'Two Sides Of Peter Banks' is the solo debut studio album of Peter Banks and was released in 1973. The line up on the album is Peter Banks (electric and acoustic guitars, ARP, Minimoog and Fender piano), Jan Akkerman (electric and acoustic guitars), Steve Hackett (electric guitar), John Wetton (bass guitar), Ray Bennett (bass guitar), Phil Collins (drums) and Mike Hough (drums).

'Two Sides Of Peter Banks' has nine tracks. All tracks were written by Banks except 'Vision Of The King', 'Battles', 'Last Eclipse', 'Stop That!' and 'Get Out Of My Fridge', which were written by Banks and Akkerman and 'Beyond The Loneliest Sea', which was written by Akkerman. The first track 'Visions Of The King' quickly builds from a thin layer of guitar sounds into a thick layering of electric guitar chords that are absolutely majestic, before dissolving into the acoustic intro of 'The White Horse Vale'. It's a beautiful electric guitar duet, Banks' classic volume pedal tones and Akkerman ringing out with sad and gothic feelings, characteristic of his work on Focus. The second track 'The White House Vale' is divided into two tracks, 'On The Hill' and 'Lord Of The Dragon'. This is a melodic guitar poem which showcases some of his own classical moves, with a brief interlude that presages the next piece, 'Knights'. It spends its six minutes meandering through all sorts of acoustic and jazzy wah-wah licks, before it in turn morphs into 'Knights'. The third track 'Knights' is also divided into two tracks, 'The Falcon' and 'The Bear'. It has a discordant riff that makes me think of some of the better and noisier moments of Yes, but it's not as prominent as I tend to remember it. There are a lot of quieter stretches with two or three layers of Banks noodling about, but the noodling has enough interesting stuff going on. And it builds into a really nice frenzy before the riff comes back. The fourth track 'Battles' comes around, after a brief reprise of some of the best sounds from 'Vision Of The King', and it's a bit of a noisy anti-climax. It's all fine, but that much build-up seems like it should resolve into something more. The fifth track 'Knights (Reprise)' brings back the 'Knights' riff with some guitar effects thrown in for good measure. The sixth track 'Last Eclipse' closes things out with some final call back to the 'Vision Of The King'. The quiet guitar meanderings bring the suite to a nice conclusion. All in all, the suite isn't spectacular, and it certainly doesn't live up to the side longs that Yes was doing at the time, but all Yes' fans should definitely hear it. The seventh track 'Beyond The Loneliest Sea' is a delicious mellow piece of Spanish flavoured guitar duet between Banks and Akkerman. It's comparable to any acoustic work that Akkerman made with Focus. The eighth track 'Stop That!' consists of the 14 minute jazz rock fusion jam. It's a decent jam, with Collins showing off his future Brand X like jazzy rhythms and Bennett contributing with some very active bass. Banks does his best to keep things interesting. While I basically enjoy it on the whole, I can't help but feel that Banks bit off a little more than he could chew here. I think Akkerman shines more than him, here. The ninth track 'Get Out Of My Fridge' sounds to me more like something I'd expect from a Howe's solo album than a Banks' solo album, courtesy of its focus on the kinds of electric prog boogie licks that are Howe's calling card. It's a lot of fun to hear Banks try to beat Howe at his own game. The interplay between Banks and Akkerman is a fun close to the album.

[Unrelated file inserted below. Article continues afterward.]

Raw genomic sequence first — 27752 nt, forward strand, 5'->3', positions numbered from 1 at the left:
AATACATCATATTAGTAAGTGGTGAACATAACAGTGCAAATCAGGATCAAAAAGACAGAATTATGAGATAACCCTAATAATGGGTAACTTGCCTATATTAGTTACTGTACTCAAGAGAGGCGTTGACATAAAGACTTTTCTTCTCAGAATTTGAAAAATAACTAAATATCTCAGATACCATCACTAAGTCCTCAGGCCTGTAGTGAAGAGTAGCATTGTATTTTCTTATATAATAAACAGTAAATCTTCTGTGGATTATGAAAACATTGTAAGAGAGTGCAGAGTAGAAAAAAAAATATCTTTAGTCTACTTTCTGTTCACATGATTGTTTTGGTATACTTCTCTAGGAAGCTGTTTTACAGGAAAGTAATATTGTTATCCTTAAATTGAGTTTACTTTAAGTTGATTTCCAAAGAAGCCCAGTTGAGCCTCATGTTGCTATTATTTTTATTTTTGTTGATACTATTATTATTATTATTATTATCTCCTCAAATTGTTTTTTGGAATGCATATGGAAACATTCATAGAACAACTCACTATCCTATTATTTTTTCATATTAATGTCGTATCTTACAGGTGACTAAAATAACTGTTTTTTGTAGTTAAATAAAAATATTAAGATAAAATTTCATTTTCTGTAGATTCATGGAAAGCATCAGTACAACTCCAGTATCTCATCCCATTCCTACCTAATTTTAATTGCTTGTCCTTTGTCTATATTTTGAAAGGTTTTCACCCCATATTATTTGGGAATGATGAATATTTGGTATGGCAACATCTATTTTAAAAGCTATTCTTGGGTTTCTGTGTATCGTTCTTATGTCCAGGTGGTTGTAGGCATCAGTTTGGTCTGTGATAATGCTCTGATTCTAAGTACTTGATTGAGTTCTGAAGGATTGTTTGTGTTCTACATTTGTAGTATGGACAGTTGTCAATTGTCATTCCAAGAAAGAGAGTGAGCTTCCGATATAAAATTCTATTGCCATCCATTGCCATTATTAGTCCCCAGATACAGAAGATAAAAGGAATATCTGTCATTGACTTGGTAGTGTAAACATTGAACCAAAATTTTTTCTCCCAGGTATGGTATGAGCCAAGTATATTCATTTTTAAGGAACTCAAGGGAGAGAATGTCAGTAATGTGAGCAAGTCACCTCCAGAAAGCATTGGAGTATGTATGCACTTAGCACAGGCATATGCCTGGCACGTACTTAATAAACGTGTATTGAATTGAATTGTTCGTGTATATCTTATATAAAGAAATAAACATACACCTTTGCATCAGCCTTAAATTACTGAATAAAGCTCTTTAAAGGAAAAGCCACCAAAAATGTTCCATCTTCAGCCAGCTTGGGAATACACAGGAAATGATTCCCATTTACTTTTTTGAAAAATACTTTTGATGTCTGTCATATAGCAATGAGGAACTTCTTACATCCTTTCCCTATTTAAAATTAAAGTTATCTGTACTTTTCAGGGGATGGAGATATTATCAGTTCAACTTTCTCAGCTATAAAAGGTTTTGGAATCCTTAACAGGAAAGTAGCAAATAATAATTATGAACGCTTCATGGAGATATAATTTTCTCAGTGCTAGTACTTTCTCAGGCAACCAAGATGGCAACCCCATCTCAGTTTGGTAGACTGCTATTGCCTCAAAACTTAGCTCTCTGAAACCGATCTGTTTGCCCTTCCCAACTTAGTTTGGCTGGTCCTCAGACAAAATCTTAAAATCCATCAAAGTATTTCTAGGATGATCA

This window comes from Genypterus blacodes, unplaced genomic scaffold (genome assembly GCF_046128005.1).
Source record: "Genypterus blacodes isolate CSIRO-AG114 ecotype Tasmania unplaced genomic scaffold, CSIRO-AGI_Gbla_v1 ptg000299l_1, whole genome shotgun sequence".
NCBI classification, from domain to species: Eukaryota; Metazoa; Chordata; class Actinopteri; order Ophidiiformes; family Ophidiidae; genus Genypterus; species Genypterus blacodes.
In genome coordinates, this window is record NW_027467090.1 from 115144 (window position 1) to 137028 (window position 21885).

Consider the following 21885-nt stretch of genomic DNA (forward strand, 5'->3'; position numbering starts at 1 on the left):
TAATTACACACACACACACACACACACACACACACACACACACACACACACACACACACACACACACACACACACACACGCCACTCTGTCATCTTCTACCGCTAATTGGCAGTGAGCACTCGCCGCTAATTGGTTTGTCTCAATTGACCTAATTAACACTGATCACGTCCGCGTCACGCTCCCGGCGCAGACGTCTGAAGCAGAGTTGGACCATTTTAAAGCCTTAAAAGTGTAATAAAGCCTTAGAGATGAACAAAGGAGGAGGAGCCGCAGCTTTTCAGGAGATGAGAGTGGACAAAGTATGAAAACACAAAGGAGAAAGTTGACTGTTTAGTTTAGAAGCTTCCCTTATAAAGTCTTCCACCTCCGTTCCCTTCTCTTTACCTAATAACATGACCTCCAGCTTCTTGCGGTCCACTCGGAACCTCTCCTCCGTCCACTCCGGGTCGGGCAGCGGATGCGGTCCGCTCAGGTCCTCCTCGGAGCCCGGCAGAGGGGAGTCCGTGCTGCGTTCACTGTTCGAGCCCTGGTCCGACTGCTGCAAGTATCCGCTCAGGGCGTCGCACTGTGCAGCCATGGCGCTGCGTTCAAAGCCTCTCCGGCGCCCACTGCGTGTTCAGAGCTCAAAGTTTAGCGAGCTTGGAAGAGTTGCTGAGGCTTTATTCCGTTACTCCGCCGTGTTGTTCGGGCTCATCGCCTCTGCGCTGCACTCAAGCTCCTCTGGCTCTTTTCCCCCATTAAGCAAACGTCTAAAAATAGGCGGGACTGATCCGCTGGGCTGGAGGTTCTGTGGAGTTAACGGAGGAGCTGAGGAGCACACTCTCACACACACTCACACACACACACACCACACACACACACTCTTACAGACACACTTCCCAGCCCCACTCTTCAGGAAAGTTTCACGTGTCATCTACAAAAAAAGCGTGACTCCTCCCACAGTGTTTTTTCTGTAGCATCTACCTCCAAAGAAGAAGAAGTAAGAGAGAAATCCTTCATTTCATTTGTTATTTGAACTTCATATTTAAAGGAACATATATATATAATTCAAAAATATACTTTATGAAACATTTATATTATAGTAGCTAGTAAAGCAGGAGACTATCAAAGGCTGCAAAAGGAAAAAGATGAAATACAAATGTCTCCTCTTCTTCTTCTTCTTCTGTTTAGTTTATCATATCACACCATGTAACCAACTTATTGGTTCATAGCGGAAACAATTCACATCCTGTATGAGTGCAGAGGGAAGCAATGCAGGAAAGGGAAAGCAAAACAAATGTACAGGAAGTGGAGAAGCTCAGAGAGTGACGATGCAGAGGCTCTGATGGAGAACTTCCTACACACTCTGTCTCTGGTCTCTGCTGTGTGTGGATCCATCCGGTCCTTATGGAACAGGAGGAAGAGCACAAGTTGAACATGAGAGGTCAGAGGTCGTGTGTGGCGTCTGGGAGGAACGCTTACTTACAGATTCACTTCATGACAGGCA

Conclusion: This album is more a collaboration between Banks and Akkerman than a true solo album. Akkerman has co-written credits on most of the tracks and even a full credit for the acoustic guitar ballad 'Beyond The Loneliest Sea'. The interaction of the two guitarists is what really makes this album stand out for me, they're both good on their own, and they're great together. It's a shame that Banks hasn't really gotten his full recognition as an outstanding guitarist in his own right. This album certainly won't be to everyone's taste, as a solo guitar album. Listening to this, I'm reminding of that seemingly long gone era of guitarists, who didn't need to rely at all on a cadre of effect boxes or studio trickery, but had a command of the instrument that can only be had by playing and playing and playing. It's really a great album.